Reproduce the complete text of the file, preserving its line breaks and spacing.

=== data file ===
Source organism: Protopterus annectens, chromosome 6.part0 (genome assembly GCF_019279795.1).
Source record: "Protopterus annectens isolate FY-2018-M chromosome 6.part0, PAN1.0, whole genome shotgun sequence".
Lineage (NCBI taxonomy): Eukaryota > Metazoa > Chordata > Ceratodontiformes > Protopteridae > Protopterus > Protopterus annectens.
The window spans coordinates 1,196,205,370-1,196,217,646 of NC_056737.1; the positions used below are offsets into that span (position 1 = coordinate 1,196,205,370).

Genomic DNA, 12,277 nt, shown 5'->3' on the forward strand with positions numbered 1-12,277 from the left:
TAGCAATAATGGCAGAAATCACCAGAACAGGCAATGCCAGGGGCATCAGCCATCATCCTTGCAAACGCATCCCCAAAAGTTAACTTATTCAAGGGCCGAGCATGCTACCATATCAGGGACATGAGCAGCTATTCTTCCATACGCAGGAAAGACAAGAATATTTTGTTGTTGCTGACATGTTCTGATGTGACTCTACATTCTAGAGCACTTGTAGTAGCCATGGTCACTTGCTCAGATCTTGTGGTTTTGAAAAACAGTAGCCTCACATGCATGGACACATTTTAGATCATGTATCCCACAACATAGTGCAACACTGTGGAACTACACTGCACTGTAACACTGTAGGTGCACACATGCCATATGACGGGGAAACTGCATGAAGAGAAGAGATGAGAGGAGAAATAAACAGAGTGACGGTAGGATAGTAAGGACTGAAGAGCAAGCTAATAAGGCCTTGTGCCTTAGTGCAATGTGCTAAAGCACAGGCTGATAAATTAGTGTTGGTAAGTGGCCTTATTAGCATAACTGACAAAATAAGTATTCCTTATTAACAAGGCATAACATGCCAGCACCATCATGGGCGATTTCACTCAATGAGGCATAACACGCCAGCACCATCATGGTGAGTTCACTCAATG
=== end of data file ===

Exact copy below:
Source organism: Protopterus annectens, chromosome 6.part0 (genome assembly GCF_019279795.1).
Source record: "Protopterus annectens isolate FY-2018-M chromosome 6.part0, PAN1.0, whole genome shotgun sequence".
Lineage (NCBI taxonomy): Eukaryota > Metazoa > Chordata > Ceratodontiformes > Protopteridae > Protopterus > Protopterus annectens.
The window spans coordinates 1,196,205,370-1,196,217,646 of NC_056737.1; the positions used below are offsets into that span (position 1 = coordinate 1,196,205,370).

Genomic DNA, 12,277 nt, shown 5'->3' on the forward strand with positions numbered 1-12,277 from the left:
TAGCAATAATGGCAGAAATCACCAGAACAGGCAATGCCAGGGGCATCAGCCATCATCCTTGCAAACGCATCCCCAAAAGTTAACTTATTCAAGGGCCGAGCATGCTACCATATCAGGGACATGAGCAGCTATTCTTCCATACGCAGGAAAGACAAGAATATTTTGTTGTTGCTGACATGTTCTGATGTGACTCTACATTCTAGAGCACTTGTAGTAGCCATGGTCACTTGCTCAGATCTTGTGGTTTTGAAAAACAGTAGCCTCACATGCATGGACACATTTTAGATCATGTATCCCACAACATAGTGCAACACTGTGGAACTACACTGCACTGTAACACTGTAGGTGCACACATGCCATATGACGGGGAAACTGCATGAAGAGAAGAGATGAGAGGAGAAATAAACAGAGTGACGGTAGGATAGTAAGGACTGAAGAGCAAGCTAATAAGGCCTTGTGCCTTAGTGCAATGTGCTAAAGCACAGGCTGATAAATTAGTGTTGGTAAGTGGCCTTATTAGCATAACTGACAAAATAAGTATTCCTTATTAACAAGGCATAACATGCCAGCACCATCATGGGCGATTTCACTCAATGAGGCATAACACGCCAGCACCATCATGGTGAGTTCACTCAATG